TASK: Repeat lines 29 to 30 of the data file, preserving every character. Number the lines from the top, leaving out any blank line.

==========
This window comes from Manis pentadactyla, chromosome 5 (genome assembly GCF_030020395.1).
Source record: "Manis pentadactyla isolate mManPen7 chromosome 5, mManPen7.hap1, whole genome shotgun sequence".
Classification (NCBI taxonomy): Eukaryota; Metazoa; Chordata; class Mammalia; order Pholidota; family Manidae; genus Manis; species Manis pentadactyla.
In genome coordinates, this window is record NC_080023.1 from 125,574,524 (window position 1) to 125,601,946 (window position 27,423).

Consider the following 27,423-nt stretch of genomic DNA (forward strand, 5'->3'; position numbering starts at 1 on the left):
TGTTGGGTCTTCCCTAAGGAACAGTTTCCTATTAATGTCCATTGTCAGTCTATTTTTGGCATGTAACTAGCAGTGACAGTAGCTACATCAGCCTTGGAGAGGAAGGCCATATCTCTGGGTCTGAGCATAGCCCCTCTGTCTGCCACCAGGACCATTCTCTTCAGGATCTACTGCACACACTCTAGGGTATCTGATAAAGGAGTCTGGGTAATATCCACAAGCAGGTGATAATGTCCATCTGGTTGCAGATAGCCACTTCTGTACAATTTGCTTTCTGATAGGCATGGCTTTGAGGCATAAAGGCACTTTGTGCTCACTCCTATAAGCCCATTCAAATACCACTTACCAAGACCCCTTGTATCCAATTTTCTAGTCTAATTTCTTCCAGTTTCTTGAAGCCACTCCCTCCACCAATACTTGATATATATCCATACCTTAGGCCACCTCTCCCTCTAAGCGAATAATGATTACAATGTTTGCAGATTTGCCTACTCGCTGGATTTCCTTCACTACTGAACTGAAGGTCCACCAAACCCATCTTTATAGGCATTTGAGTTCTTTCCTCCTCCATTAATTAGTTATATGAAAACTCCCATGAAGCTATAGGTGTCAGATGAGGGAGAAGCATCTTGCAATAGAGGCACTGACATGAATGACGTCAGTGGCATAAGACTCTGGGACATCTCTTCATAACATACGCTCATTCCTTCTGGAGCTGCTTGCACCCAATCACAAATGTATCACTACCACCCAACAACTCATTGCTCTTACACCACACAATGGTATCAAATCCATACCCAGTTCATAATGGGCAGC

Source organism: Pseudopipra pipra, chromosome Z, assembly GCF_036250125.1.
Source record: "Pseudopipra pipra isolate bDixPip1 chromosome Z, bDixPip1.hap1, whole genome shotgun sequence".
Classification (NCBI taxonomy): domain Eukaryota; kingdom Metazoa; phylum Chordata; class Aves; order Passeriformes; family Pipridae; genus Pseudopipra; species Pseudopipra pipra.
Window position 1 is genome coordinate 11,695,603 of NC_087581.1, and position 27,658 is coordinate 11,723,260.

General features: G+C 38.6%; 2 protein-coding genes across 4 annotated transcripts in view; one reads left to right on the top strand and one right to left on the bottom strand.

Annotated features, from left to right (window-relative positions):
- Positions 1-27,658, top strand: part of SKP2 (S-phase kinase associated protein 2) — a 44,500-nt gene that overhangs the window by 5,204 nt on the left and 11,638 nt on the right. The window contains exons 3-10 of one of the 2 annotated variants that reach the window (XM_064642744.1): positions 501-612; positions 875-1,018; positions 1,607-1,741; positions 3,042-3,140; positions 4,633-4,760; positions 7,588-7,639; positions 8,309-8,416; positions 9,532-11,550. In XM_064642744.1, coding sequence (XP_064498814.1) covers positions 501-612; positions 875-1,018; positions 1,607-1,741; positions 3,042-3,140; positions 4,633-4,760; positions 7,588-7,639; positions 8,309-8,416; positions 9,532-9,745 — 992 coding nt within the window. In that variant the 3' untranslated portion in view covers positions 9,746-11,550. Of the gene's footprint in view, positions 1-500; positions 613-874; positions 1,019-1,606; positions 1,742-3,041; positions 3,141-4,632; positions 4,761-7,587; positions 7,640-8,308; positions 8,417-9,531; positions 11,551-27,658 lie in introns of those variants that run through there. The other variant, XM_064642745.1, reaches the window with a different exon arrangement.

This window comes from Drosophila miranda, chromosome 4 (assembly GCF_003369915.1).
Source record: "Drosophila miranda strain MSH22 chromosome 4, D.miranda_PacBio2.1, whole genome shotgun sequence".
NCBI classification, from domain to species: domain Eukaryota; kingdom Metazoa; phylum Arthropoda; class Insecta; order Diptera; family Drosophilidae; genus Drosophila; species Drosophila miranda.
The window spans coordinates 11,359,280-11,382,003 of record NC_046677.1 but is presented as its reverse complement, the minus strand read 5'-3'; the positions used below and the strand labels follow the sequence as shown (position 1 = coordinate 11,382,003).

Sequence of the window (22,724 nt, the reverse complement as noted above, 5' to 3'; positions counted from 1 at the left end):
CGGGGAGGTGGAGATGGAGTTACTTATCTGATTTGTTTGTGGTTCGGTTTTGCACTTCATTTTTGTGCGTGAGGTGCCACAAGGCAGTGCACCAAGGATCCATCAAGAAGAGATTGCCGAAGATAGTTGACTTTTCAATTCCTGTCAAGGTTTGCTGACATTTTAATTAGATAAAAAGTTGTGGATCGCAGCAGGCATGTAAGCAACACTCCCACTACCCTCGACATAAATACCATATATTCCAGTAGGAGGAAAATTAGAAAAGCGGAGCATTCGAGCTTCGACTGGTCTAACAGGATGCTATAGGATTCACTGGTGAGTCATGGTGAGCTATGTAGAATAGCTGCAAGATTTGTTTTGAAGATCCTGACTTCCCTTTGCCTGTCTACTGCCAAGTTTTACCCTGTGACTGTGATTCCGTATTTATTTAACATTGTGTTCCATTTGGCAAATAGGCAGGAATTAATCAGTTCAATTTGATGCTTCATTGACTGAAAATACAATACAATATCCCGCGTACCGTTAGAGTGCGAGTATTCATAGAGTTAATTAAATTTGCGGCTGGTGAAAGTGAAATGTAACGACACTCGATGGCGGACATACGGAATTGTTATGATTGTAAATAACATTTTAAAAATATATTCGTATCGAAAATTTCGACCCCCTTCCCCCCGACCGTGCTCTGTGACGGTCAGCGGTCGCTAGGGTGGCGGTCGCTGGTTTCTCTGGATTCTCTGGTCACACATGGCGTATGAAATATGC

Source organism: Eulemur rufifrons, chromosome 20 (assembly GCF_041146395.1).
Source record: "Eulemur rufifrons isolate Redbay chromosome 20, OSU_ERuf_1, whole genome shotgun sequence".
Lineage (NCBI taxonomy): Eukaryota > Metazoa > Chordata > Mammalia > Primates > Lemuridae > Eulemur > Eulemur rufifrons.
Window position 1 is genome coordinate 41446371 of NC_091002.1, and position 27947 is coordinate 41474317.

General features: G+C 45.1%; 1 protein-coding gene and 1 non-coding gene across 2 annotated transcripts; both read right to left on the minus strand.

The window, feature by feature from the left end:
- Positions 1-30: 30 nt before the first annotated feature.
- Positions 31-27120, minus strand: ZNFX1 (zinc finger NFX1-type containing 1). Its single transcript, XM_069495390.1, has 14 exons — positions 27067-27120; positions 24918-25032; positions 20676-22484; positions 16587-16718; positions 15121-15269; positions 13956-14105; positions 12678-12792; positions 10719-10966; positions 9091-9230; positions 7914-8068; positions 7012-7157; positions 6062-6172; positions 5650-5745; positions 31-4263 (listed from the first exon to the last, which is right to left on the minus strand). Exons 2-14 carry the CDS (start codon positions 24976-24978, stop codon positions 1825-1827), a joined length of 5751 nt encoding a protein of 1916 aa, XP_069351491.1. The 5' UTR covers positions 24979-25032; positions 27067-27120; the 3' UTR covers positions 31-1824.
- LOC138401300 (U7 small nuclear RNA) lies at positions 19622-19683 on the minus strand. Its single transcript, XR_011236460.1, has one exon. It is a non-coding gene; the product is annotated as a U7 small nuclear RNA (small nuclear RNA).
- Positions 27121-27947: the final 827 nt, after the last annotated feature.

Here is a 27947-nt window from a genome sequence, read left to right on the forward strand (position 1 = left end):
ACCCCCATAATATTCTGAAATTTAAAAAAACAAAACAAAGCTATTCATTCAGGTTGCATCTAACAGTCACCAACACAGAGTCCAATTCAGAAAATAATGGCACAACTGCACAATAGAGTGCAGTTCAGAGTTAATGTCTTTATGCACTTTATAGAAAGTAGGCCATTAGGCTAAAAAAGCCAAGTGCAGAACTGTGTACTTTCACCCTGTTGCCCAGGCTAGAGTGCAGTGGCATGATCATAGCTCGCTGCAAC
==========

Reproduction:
- Positions 27121-27947: the final 827 nt, after the last annotated feature.

Here is a 27947-nt window from a genome sequence, read left to right on the forward strand (position 1 = left end):